Applicants 55 years of age or older on the date of application are not required to demonstrate the knowledge of Canada requirement and should therefore not be scheduled for either a written test or an oral hearing to assess the knowledge requirement. Applicants 55 years of age or older must still be invited to the local CIC so that identity, residence, and documents provided to support the citizenship application can be verified.

Applicants can have access to a re-test if they fail the first written knowledge test and are referred to a knowledge hearing with a citizenship officer if they fail the re-test.

If an applicant fails the first written test, officers are to inform them of the opportunity to waive the retest and proceed directly to a knowledge hearing with a citizenship officer. If the waiver option is chosen, the officer should have the applicant complete the waiver of retest form, and input a note in Global Case Management System (GCMS).

Knowledge based on the publication Discover Canada: The Rights and Responsibilities of Citizenship

The knowledge of Canada and of the responsibilities and privileges of citizenship requirement is assessed via a written, multiple-choice test or an oral knowledge hearing with a citizenship officer (if an applicant has special needs or has failed two attempts of the written test). See the section “Administering the knowledge test to clients with special needs”.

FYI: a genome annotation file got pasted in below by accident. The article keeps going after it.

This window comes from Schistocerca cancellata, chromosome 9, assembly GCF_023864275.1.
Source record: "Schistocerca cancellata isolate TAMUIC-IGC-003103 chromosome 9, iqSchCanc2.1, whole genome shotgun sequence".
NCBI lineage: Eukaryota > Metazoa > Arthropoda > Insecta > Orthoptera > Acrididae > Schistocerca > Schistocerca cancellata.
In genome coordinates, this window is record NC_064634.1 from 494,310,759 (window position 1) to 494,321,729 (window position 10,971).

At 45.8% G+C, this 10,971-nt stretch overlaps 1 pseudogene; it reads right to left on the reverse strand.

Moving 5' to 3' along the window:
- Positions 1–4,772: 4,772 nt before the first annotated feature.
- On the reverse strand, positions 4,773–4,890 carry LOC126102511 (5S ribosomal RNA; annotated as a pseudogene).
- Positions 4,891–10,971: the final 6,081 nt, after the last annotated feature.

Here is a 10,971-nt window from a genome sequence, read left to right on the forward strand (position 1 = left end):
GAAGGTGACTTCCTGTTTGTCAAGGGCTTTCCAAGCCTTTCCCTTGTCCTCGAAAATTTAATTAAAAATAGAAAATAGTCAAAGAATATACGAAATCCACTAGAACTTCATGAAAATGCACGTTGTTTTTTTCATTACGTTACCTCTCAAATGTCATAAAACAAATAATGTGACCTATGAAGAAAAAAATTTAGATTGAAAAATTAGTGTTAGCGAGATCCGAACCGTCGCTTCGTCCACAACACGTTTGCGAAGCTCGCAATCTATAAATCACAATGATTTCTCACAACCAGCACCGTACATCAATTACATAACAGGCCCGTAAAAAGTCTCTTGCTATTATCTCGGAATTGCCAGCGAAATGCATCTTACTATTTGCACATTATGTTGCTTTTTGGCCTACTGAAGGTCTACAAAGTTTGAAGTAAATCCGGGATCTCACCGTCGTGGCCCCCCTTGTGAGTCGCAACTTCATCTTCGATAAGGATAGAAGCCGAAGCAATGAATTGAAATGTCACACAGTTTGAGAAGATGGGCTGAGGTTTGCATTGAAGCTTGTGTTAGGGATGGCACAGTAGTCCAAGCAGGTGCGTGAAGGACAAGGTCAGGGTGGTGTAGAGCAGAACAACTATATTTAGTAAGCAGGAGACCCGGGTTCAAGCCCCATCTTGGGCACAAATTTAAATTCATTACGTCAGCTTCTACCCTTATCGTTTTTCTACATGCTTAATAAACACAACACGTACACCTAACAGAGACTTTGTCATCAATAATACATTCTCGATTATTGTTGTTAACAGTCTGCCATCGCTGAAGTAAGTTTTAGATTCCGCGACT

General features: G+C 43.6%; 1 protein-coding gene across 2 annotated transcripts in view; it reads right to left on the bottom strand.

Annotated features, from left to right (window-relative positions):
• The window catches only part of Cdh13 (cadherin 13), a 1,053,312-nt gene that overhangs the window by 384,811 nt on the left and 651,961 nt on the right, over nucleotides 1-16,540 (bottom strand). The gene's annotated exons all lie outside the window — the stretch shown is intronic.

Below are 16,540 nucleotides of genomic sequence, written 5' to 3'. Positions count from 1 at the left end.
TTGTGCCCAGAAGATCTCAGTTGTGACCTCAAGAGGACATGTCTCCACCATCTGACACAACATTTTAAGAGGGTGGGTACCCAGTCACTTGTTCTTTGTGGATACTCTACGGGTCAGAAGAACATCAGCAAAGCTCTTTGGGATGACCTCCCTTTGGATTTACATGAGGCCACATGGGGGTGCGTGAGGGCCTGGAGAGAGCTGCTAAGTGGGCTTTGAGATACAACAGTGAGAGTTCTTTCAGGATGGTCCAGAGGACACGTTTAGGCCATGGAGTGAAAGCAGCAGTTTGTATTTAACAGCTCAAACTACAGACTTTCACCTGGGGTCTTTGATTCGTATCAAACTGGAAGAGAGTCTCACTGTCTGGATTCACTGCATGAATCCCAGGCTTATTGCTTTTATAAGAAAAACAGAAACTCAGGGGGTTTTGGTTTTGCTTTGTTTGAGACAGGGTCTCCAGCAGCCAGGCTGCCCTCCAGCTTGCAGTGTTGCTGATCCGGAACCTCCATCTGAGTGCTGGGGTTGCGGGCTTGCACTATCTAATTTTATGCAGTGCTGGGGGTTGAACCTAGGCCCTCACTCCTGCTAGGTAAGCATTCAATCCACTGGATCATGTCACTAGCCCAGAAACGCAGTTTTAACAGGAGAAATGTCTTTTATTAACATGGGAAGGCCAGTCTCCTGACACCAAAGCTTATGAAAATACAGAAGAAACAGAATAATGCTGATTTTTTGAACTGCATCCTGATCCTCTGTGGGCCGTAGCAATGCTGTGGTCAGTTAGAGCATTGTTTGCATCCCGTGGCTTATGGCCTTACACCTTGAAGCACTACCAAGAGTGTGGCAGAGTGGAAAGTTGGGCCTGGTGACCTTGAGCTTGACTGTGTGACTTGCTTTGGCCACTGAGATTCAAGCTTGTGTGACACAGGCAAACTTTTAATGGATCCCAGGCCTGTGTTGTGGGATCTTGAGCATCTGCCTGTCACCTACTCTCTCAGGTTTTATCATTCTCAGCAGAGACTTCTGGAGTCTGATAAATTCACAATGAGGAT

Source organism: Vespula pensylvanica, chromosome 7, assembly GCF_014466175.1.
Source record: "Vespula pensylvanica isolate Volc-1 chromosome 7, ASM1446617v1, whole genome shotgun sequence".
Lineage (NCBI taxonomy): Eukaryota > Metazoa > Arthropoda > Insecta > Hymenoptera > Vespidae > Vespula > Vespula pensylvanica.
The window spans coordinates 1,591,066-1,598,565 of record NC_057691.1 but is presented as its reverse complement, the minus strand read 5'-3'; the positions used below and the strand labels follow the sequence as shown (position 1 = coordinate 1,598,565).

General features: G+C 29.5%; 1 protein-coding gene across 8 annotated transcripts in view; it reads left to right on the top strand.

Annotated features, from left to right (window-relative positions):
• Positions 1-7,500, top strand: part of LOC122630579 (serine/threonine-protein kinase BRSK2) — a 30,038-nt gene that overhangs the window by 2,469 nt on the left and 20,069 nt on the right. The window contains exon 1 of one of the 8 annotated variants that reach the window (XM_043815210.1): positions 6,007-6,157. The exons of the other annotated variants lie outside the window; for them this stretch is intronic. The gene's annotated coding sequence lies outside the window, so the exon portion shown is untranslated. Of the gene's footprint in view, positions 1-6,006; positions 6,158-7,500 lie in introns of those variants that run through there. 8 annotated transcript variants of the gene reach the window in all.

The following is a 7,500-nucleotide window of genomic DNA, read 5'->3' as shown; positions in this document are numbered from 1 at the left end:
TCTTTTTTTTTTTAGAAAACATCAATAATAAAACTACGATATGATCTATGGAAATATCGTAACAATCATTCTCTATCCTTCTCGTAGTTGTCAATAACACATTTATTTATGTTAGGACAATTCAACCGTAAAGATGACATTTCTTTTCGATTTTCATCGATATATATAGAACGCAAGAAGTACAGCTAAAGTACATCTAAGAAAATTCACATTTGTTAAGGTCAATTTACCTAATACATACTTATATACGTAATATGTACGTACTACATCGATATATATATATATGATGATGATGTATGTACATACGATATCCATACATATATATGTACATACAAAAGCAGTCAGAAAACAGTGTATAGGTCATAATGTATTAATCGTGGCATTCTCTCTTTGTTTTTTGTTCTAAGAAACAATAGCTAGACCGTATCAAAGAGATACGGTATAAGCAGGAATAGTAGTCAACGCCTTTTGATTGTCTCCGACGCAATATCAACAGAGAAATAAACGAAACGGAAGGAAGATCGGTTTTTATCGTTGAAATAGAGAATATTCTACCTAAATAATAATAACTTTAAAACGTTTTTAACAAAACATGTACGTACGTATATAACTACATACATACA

All knowledge test questions are based on information provided in Discover Canada. Written and oral versions of the test are made up of 20 questions and the passing mark is 75% (15 out of 20 questions correctly answered). All test questions are developed by the Citizenship Branch in NHQ and all questions used in the written test are approved by the Minister.

The CPC-S sends applicants the paper copy of the Discover Canada study guide or a link to the online version of the study guide with their letter of acknowledgement. Applicants can also order any format of the guide they wish from the website.

Residence

The Citizenship Act requires that adult applicants under subsection 5(1)

  • be physically present in Canada for at least 1460 days during the 6 years immediately before the date of application;
  • be physically present in Canada for at least 183 days during each of 4 calendar years that are fully or partially within the 6 years immediately before the date of application;